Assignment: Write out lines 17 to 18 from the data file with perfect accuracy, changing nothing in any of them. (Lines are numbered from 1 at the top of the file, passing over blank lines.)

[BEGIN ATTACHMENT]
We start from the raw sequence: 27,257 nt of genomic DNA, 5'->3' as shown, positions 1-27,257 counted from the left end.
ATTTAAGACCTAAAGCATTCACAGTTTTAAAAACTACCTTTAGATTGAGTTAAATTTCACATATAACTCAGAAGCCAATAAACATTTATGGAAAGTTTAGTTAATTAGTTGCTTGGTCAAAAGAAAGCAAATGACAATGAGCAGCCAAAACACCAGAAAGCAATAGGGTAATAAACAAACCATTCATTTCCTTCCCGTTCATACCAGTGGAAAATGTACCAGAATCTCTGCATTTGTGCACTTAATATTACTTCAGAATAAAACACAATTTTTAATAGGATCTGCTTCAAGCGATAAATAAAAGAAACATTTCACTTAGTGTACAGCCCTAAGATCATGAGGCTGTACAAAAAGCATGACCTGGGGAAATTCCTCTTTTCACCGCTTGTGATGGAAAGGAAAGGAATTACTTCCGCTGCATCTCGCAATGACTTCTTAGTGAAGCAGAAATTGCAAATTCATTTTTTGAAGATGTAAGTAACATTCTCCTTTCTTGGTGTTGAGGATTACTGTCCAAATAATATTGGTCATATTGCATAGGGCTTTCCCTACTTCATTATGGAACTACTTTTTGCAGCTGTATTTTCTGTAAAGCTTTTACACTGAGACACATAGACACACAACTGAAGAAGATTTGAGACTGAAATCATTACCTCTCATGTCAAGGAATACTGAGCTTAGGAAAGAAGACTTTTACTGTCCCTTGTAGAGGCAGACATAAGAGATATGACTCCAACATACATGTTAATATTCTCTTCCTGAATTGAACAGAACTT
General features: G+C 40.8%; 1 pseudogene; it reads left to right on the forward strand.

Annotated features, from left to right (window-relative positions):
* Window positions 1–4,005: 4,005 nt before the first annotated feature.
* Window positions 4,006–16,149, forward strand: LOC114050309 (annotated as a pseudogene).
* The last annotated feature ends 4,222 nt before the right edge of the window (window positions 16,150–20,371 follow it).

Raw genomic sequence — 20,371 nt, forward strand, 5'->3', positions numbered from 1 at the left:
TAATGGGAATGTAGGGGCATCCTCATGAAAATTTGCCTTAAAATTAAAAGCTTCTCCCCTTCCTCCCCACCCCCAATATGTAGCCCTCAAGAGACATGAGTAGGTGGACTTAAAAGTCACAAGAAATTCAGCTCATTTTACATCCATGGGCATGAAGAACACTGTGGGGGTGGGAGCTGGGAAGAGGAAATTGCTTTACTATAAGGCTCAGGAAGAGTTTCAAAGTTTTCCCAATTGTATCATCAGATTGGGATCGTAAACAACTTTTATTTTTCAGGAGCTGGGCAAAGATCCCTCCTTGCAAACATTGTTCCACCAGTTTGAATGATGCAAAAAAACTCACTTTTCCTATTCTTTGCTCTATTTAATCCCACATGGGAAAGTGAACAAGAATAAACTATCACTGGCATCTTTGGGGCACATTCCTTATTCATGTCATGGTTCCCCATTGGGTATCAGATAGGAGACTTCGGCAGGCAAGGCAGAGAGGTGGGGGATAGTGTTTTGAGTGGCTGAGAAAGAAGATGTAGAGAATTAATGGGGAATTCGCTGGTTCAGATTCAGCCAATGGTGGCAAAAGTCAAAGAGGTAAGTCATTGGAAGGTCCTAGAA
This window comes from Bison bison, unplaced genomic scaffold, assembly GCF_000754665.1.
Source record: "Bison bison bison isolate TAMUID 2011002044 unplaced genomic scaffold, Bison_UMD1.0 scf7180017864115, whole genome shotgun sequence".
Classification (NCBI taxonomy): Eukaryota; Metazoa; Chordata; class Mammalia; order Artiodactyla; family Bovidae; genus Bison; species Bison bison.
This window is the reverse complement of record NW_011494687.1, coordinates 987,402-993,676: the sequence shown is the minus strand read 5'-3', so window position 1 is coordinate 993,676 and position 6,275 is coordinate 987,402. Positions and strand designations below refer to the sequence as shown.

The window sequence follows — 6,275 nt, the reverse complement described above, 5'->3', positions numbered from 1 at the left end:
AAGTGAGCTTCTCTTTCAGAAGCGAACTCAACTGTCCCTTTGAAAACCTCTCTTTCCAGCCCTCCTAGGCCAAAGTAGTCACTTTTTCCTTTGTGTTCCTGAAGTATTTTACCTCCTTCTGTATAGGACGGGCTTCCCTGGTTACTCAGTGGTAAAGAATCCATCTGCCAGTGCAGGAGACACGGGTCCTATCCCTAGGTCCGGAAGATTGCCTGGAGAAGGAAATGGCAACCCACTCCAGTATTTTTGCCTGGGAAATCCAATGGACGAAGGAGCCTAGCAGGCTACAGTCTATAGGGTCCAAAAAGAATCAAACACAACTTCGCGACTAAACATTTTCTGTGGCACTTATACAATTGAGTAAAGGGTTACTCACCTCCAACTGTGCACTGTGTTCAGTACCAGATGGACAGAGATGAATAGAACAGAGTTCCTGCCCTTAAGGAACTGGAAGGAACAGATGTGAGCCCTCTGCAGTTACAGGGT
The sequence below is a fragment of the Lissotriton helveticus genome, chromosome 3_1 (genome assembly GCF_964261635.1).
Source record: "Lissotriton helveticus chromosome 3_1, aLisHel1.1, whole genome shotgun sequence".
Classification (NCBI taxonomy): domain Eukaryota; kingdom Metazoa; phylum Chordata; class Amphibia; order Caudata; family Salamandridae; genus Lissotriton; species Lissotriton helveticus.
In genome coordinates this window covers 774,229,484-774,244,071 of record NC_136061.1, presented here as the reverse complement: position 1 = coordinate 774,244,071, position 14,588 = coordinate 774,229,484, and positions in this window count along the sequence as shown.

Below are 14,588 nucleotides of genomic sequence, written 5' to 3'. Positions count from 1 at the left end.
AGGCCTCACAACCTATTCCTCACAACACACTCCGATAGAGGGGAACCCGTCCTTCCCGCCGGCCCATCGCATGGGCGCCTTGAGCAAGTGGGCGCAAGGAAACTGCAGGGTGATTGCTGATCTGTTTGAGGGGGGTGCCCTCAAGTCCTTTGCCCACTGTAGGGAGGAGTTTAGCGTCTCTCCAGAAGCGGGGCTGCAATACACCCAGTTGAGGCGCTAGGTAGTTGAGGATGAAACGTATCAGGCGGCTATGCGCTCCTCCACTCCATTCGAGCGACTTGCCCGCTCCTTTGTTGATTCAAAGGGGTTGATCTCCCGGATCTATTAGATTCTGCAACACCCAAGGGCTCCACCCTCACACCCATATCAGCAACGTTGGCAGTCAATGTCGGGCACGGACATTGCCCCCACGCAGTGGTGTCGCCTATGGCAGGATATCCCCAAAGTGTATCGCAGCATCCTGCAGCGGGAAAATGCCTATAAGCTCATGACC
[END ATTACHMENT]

Source record: "Lissotriton helveticus chromosome 3_1, aLisHel1.1, whole genome shotgun sequence".
Classification (NCBI taxonomy): domain Eukaryota; kingdom Metazoa; phylum Chordata; class Amphibia; order Caudata; family Salamandridae; genus Lissotriton; species Lissotriton helveticus.